A morning downpour didn't dampen the enthusiasm of the group gathered under a tent Thursday near Maides Park in Wilmington to celebrate a permanent campus for the state's first single-gender public charter school.
Construction of the five-building campus for GLOW, Girls Leadership Academy of Wilmington, will start with the first of two buildings that will eventually comprise an 18,600-square-foot middle school. The 200 middle school students enrolled in GLOW currently attend classes at 606 S. College Road.
"We are very soon going to start building a building...It's going to be a really cool building. It's going to sit on 30-and-a-half acres of land that was donated by the Cameron family here in town. It's going to be almost 60,000 square feet [the campus overall] of 21st Century, cutting-edge educational space designed by the folks at LS3P, built by the folks at Monteith Construction Company, and it is going to be a wonderful, wonderful place to call home," said Todd Godbey, president and CEO of GLOW NC, during Thursday's groundbreaking ceremony.
Construction costs are estimated at about $14 million for a site that in addition to the middle school buildings is also expected to include a nearly 20,000-square-foot high school; a 7,000-square-foot media center and maker space; and a nearly 13,000-square-foot facility for administration, a cafeteria, multi-purpose room and main office.
GLOW opened at its South College Road location
in Wilmington in 2016 with 100 sixth-graders, but the journey toward establishing the school started five years ago. In 2013, at a Greater Wilmington Business Journal Power Breakfast, retired TV executive Judy Girard and Georgia Miller, wife of then-University of North Carolina Wilmington Chancellor Gary Miller, announced that they had started a nonprofit to develop the school.
GLOW is part of the Young Women’s Leadership Network, which began in East Harlem. A group that included Girard and a contingency of Wilmington leaders, including Mayor Bill Saffo and District Attorney Ben David, visited the Harlem school that inspired GLOW five years ago. Girard shared some memories of that trip, of the girls who explained the challenges they faced when it came to going to college.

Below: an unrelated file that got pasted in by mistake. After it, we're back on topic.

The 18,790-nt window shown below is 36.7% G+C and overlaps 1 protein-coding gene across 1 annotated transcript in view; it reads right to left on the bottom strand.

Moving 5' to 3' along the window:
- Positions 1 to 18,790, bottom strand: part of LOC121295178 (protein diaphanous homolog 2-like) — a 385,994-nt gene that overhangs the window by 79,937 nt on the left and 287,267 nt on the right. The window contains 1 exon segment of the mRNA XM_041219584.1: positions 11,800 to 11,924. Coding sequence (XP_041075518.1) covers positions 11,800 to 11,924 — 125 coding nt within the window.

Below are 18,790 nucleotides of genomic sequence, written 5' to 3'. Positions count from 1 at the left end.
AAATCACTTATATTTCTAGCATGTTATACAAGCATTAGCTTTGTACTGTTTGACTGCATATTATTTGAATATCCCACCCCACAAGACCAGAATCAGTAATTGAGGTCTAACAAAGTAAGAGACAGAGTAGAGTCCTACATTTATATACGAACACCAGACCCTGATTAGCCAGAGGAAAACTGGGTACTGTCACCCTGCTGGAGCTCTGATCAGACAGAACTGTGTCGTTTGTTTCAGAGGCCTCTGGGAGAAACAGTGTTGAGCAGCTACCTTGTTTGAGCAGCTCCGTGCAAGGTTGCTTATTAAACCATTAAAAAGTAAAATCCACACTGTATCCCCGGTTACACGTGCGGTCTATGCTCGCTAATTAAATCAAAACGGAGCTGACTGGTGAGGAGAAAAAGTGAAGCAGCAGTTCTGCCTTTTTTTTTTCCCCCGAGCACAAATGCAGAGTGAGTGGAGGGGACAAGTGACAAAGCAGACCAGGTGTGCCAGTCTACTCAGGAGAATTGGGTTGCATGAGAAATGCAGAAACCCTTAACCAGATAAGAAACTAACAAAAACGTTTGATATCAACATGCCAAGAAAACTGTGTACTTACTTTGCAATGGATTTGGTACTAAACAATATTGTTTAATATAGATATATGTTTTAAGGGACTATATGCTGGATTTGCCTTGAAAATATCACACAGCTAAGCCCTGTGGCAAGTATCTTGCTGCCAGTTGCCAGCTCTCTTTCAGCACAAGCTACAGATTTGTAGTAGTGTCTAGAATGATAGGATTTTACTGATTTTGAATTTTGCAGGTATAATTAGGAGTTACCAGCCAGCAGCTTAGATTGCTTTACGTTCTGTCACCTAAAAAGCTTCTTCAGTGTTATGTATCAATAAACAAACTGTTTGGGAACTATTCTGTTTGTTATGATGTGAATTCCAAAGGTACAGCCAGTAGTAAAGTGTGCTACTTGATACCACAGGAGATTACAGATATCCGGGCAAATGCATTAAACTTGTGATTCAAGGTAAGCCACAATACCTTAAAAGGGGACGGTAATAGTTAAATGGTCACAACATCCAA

"One of the big pushes at this school is to get kids into college and higher education and then to be leaders in their communities and the country," Girard said during Thursday's event.
The network focuses on students from disadvantaged backgrounds who would be the first in their families to go to college. Principal Laura Hunter said Thursday that GLOW draws girls from Brunswick, Columbus and Pender counties, in addition to New Hanover County.
"We have them all in the cradle that is GLOW Academy," Hunter said.
She said GLOW aims to produce leaders and add to the area's workforce.
Addressing the topic of jobs in the Wilmington area, Girard said, "It is my hope that in the next phase of growth in this community, that these kids can come back and work here, that there'll be jobs for them, that there'll be opportunities for them to lead in Wilmington, because right now I'm not so sure that's the case. It seems to me that's the next hurdle to go through here. Having said that, these girls are amazing...they are an amazing group of young women who are definitely going to graduate and make an impact on the world."
Daniela Ayers, project designer with LS3P, said the group working on the campus has permits for the site work and hopes to start pouring the foundations for the first building around the middle of June, with an estimated completion date in June 2019.
PICTURED ABOVE: Kay Dougherty, a GLOW volunteer, and Bob Jones, GLOW's senior development director, look at some of the site plans for the academy's campus before the start of a ceremonial groundbreaking event for the school on Thursday. (Photo by Cece Nunn)